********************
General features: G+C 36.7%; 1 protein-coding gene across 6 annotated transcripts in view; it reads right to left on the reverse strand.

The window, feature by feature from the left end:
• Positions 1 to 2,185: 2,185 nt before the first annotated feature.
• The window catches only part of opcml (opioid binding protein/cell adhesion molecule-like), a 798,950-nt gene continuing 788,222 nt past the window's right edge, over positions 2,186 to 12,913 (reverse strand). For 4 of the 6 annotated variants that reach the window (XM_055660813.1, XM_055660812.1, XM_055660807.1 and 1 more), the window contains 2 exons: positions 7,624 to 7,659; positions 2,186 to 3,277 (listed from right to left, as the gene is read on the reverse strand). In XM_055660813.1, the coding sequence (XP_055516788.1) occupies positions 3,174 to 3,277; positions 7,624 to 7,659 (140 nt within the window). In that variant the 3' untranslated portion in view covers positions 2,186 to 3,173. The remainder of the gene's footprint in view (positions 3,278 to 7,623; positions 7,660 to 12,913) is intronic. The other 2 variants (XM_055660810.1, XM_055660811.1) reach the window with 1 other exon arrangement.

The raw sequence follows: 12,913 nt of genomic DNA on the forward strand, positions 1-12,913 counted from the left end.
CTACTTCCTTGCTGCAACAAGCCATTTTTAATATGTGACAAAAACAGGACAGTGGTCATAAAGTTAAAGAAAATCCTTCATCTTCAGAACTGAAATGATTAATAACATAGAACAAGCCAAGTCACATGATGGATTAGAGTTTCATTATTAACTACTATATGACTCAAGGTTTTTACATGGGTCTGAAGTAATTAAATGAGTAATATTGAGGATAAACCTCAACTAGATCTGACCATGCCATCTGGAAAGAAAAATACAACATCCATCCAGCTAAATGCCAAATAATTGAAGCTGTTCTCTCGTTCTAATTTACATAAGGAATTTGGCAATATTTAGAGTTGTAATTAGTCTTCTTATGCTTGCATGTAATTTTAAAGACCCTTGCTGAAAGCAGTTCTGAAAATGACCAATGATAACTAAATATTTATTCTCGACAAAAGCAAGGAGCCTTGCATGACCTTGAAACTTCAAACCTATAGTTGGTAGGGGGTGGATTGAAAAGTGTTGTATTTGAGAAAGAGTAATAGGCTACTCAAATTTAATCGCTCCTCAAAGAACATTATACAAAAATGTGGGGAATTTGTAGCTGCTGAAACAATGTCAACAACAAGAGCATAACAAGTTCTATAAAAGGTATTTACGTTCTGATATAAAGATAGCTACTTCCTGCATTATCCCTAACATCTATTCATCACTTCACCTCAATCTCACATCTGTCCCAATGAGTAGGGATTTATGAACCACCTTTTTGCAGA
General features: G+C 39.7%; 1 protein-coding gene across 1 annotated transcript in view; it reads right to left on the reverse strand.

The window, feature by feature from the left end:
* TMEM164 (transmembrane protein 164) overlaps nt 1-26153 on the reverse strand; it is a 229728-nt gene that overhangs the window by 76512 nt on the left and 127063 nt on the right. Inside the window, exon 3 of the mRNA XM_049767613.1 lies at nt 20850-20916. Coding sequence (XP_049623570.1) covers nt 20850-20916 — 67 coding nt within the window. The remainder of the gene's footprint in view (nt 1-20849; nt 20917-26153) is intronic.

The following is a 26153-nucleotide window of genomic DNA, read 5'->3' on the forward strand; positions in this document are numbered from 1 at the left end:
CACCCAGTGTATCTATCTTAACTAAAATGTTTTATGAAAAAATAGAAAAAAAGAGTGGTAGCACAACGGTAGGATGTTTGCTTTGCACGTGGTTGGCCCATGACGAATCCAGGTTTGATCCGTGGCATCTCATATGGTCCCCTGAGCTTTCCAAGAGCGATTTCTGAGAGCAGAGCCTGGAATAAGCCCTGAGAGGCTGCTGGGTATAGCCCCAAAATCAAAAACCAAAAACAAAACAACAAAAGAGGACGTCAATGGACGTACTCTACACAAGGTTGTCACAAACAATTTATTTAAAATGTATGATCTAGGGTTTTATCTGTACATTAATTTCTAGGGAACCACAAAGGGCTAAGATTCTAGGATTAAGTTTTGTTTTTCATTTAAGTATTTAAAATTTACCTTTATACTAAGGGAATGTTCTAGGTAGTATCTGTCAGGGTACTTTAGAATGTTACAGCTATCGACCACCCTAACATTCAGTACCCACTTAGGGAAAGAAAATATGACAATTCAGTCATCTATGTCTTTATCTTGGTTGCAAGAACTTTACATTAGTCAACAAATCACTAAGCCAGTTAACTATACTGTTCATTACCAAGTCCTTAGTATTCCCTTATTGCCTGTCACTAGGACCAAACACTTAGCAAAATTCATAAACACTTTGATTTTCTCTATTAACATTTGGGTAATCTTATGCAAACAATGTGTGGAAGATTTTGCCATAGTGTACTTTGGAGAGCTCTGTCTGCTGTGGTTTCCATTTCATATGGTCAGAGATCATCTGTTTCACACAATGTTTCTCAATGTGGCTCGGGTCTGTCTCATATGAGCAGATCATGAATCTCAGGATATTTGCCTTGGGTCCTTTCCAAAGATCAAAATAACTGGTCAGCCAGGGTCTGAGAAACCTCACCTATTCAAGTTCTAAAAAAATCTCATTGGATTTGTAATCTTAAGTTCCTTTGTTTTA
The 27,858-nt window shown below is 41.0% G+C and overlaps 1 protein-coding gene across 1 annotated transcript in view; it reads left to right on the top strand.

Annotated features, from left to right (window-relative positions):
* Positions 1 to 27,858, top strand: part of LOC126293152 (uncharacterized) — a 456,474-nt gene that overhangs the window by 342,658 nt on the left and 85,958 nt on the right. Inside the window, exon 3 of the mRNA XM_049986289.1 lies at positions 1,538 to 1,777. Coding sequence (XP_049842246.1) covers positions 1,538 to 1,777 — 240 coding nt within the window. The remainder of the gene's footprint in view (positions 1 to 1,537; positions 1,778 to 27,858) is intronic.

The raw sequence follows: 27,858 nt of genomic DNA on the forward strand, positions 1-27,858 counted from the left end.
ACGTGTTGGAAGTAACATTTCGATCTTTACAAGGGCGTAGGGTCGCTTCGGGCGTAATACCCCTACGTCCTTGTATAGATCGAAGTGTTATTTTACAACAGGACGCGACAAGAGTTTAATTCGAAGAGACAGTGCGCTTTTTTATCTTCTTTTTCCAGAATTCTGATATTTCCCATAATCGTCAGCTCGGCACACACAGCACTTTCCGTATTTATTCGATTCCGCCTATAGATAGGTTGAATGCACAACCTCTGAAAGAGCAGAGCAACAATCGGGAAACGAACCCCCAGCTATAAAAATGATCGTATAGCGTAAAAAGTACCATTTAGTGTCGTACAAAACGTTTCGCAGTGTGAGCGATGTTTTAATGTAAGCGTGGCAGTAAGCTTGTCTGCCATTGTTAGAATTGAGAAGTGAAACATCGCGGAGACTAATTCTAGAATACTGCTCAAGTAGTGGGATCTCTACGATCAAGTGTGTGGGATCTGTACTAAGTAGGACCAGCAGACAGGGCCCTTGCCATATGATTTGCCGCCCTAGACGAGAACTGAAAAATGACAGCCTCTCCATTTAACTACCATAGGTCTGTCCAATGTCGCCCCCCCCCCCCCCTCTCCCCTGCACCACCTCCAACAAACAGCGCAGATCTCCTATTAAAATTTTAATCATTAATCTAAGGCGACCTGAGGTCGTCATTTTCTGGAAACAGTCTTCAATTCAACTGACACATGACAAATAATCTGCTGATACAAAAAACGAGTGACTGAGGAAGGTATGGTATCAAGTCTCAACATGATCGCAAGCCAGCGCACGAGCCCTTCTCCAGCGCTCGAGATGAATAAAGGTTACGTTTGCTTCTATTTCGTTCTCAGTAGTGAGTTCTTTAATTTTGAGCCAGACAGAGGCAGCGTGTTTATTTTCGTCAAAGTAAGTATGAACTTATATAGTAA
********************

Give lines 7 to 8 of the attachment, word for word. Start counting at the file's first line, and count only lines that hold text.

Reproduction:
General features: G+C 39.7%; 1 protein-coding gene across 1 annotated transcript in view; it reads right to left on the reverse strand.

The window, feature by feature from the left end: